An Analysis of Factors Affecting Employment of Chronic Dialysis Patients

Jean L. Holley, Sheryl Nespor

Research output: Contribution to journalArticlepeer-review

Abstract

Less than 30% of chronic dialysis patients are employed, but little is known about the factors affecting the employment status of these patients. Some conflicting reports about an improvement in vocational status with the use of erythropoietin and the lack of information about the contribution of dialysis adequacy (as assessed by KT/Vurea) to employment status prompted us to examine demographic and biochemical factors associated with employment status in chronic in-center hemodialysis (n = 46) and continuous peritoneal dialysis (n = 31) patients who were ≤55 years of age. Thirty-three of the 77 patients (43%) were either working or attending school full-time. The working patients were noted to be better educated (20 of 33 working v 12 of 44 nonworking patients had >12 years of education; P = 0.005) and on dialysis for a shorter mean time (44 ± 52 months for the working patients v 77 ± 78 months for the nonworking patients; P = 0.03). Sex, race, diabetes mellitus, mode of dialysis, and prior transplant were not associated with employment status. Similarly, mean hematocrit (30.2% ± 5% in the working patients v 30.5% ± 4% in the nonworking patients) and mean weekly delivered KT/V (1.4 ± 0.7 v 1.3 ± 0.6 for hemodialysis and 2.3 ± 0.7 v 2.3 ± 0.6 for peritoneal dialysis in the working and nonworking patients, respectively) were not different among the working and nonworking patients. Albumin was also not significantly different among the working and nonworking patients (4 ± 0.3 v 3.9 ± 0.4, respectively; P = 0.27). Additional study of psychosocial, socioeconomic, and biochemical factors, including the study of patients with a broad range of KT/V, hematocrit, and albumin values, would help to elucidate the factors influencing the chronic dialysis patient’s ability and desire to work.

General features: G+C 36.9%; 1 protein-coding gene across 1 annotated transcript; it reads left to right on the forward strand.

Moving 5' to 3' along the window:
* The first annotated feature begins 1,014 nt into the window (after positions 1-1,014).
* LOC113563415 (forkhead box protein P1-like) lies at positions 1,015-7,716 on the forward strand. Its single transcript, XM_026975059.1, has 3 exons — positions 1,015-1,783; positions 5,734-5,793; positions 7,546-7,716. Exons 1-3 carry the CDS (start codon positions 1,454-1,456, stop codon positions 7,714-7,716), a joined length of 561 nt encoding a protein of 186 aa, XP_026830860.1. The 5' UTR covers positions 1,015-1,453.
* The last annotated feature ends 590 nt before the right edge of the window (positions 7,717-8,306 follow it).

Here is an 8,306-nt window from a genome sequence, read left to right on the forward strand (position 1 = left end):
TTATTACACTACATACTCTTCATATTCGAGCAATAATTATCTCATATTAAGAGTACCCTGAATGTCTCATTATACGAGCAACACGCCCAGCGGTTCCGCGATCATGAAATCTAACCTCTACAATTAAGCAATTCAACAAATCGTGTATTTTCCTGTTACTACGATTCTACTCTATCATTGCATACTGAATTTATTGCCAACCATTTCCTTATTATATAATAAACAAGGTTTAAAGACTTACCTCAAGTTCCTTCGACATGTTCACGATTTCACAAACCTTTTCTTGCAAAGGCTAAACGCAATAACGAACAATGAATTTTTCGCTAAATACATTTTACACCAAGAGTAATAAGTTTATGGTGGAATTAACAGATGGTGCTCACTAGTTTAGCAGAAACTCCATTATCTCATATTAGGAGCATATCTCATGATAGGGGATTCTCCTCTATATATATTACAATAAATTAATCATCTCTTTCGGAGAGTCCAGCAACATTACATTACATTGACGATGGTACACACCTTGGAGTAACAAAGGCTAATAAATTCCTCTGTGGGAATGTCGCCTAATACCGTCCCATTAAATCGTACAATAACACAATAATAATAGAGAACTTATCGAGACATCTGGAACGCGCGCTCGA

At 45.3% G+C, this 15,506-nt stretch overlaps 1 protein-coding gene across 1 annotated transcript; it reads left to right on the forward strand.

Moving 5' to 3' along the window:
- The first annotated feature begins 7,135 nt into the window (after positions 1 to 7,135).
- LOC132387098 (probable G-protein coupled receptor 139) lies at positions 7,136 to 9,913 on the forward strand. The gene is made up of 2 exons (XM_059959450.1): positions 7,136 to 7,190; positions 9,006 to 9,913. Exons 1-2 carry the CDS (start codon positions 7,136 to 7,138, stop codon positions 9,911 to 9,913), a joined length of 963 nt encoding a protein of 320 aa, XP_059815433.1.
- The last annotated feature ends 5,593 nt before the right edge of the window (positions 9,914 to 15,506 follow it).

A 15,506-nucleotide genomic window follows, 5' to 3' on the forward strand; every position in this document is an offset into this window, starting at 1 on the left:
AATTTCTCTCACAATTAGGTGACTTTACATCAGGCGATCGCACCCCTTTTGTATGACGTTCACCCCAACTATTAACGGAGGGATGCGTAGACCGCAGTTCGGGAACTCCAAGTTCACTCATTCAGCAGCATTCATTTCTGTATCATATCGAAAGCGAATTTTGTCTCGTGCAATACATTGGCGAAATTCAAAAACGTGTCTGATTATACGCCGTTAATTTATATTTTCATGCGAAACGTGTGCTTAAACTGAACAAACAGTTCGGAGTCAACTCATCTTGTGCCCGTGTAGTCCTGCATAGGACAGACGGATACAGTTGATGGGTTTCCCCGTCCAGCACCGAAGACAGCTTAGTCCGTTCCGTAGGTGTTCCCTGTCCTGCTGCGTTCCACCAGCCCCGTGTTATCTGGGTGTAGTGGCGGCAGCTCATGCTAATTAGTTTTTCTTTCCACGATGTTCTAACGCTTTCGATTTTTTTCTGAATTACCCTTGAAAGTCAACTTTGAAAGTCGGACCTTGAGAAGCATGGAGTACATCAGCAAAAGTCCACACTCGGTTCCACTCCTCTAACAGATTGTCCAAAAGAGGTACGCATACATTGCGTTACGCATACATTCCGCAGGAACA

Original languageEnglish (US)
Pages (from-to)681-685
Number of pages5
JournalAmerican Journal of Kidney Diseases
Volume23
Issue number5
DOIs
StatePublished - 1994
Externally publishedYes

Keywords

  • Work
  • hemodialysis
  • peritoneal dialysis
  • vocational status

ASJC Scopus subject areas

  • Nephrology

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